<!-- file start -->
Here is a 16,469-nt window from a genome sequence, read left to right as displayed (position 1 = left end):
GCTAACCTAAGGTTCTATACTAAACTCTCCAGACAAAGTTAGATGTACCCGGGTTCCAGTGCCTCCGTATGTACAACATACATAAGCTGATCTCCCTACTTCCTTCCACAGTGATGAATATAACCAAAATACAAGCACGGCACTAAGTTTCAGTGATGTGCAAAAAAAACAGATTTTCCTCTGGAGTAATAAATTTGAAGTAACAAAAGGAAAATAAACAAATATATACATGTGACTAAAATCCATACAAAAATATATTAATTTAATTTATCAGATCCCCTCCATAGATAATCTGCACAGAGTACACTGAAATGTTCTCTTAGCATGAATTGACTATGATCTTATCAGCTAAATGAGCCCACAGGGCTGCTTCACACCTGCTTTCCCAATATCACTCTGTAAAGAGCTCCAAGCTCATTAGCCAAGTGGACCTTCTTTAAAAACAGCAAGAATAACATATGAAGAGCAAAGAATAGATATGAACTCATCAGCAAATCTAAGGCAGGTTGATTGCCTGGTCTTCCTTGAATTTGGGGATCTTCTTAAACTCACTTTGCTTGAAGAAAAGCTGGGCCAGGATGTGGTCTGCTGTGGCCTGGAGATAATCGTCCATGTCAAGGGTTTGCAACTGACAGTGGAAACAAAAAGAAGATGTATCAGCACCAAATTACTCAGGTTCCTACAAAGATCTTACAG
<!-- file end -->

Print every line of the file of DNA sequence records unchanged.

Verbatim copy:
Here is a 16,469-nt window from a genome sequence, read left to right as displayed (position 1 = left end):
GCTAACCTAAGGTTCTATACTAAACTCTCCAGACAAAGTTAGATGTACCCGGGTTCCAGTGCCTCCGTATGTACAACATACATAAGCTGATCTCCCTACTTCCTTCCACAGTGATGAATATAACCAAAATACAAGCACGGCACTAAGTTTCAGTGATGTGCAAAAAAAACAGATTTTCCTCTGGAGTAATAAATTTGAAGTAACAAAAGGAAAATAAACAAATATATACATGTGACTAAAATCCATACAAAAATATATTAATTTAATTTATCAGATCCCCTCCATAGATAATCTGCACAGAGTACACTGAAATGTTCTCTTAGCATGAATTGACTATGATCTTATCAGCTAAATGAGCCCACAGGGCTGCTTCACACCTGCTTTCCCAATATCACTCTGTAAAGAGCTCCAAGCTCATTAGCCAAGTGGACCTTCTTTAAAAACAGCAAGAATAACATATGAAGAGCAAAGAATAGATATGAACTCATCAGCAAATCTAAGGCAGGTTGATTGCCTGGTCTTCCTTGAATTTGGGGATCTTCTTAAACTCACTTTGCTTGAAGAAAAGCTGGGCCAGGATGTGGTCTGCTGTGGCCTGGAGATAATCGTCCATGTCAAGGGTTTGCAACTGACAGTGGAAACAAAAAGAAGATGTATCAGCACCAAATTACTCAGGTTCCTACAAAGATCTTACAG